UC college uses 3D ‘task trainers’ for virtual instruction

Devices allow for remote teaching of crucial nursing skills

One of the biggest challenges of educating students in health care fields during the COVID-19 pandemic is providing hands-on training, critical for skill development. Thanks to a partnership with a suburban Cincinnati company and the UC 1819 Innovation Hub, the UC College of Nursing is overcoming that challenge with 3D-printed task trainers, or lifelike models of human body parts such as an anatomical replica of a hand, arm, knee or torso.

When COVID-19 first hit and impacted in-person teaching at the College of Nursing, program directors had to quickly come up with a plan to transition in-person experiences to remote learning. One of those leaders is Eileen Werdman, DNP, director of the accelerated direct-entry master of science in nursing (MSN) program, designed for students who hold a bachelor’s degree in an area other than nursing.

“Our fundamentals course focuses on the development of both skills and critical thinking. Beyond learning and practicing several techniques, students need to learn to analyze several patient scenarios in which these techniques will be applied,” Werdman says. “The thought process behind skills such as administering medications, giving injections, inserting nasogastric tubes and inserting urinary catheters is as important, if not more, than learning these step-by-step processes.”

While UC’s 1819 Innovation Hub, home to 3D printers and other makerspace equipment, was initially busy producing more than 5,000 personal protective equipment face shields for frontline health care workers in the early days of the pandemic, Werdman turned to her son, a machinist at Clippard Instrument Laboratory on Cincinnati’s west side, to see if they could begin the manufacturing process.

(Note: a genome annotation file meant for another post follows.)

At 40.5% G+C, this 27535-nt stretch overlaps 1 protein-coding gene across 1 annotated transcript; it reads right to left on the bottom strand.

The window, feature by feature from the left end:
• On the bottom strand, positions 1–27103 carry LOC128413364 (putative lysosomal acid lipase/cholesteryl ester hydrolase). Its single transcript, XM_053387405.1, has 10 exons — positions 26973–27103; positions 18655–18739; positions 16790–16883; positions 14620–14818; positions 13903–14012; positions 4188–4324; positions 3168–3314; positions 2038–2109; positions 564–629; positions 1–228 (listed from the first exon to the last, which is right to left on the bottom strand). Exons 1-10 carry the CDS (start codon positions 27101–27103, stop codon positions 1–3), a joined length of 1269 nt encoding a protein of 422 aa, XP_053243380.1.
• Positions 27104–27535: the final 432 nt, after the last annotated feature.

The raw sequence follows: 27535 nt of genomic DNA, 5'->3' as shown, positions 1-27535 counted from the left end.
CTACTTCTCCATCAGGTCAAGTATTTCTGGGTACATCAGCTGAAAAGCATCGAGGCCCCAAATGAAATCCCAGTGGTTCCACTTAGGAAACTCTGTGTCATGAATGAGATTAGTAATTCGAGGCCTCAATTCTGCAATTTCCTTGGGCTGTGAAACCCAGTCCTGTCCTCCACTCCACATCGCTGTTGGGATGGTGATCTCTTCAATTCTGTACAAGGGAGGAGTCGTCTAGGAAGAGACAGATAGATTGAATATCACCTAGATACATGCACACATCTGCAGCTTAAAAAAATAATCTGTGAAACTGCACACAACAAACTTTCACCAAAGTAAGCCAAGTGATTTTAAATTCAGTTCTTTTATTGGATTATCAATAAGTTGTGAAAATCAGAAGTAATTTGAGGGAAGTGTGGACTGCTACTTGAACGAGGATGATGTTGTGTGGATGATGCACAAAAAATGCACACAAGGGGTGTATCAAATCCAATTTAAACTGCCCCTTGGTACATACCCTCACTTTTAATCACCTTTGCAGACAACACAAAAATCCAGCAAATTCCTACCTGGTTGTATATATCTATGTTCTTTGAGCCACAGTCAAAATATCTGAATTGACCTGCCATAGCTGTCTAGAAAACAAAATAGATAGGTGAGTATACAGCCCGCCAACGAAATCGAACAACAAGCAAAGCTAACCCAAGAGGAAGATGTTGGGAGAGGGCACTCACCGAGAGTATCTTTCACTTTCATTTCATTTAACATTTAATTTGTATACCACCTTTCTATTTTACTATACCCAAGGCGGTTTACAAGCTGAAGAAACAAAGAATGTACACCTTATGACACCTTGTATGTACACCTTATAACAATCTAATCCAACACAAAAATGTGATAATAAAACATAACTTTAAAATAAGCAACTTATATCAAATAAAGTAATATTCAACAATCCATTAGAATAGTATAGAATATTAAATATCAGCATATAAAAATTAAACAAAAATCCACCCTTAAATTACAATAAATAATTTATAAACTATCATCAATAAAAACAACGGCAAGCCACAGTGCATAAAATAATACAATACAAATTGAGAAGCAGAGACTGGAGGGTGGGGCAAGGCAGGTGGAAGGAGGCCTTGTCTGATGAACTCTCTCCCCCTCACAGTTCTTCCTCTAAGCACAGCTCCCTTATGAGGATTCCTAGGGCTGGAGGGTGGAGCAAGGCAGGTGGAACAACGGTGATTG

Clippard, which manufactures pneumatic valves, had already shifted production to supply ventilator parts but agreed to support Werdman and her students by designing and 3D printing the task trainers needed for free. The College of Nursing only had to pay for the cost of the resin needed for Clippard to produce 40 of each of the three different task trainers — a wound with a slit, a square of various depths for packing gauze and a lower torso for inserting a urinary catheter.

With fall semester approaching, the College of Nursing knew they needed to step up the process for creating the anatomy kits on a larger scale and in a short amount of time.

a male nursing students receives virtual instruction on using task trainers at the UC College of Nursing

Nursing student Kyle Lascano getting virtual instruction on using task trainers/Photo/Lisa Ventre/UC Creative + Brand

“When nursing came back to us we were able to step in and change the initial process,” says Ben Jones, director of the 1819 Makerspace. “We were able to speed the process and more than double the number of units overnight. In addition, we designed and produced the cardboard boxes that not only contained the parts but also served as the frames to anchor the anatomical parts so the students could practice packing the wound or inserting the tubes.”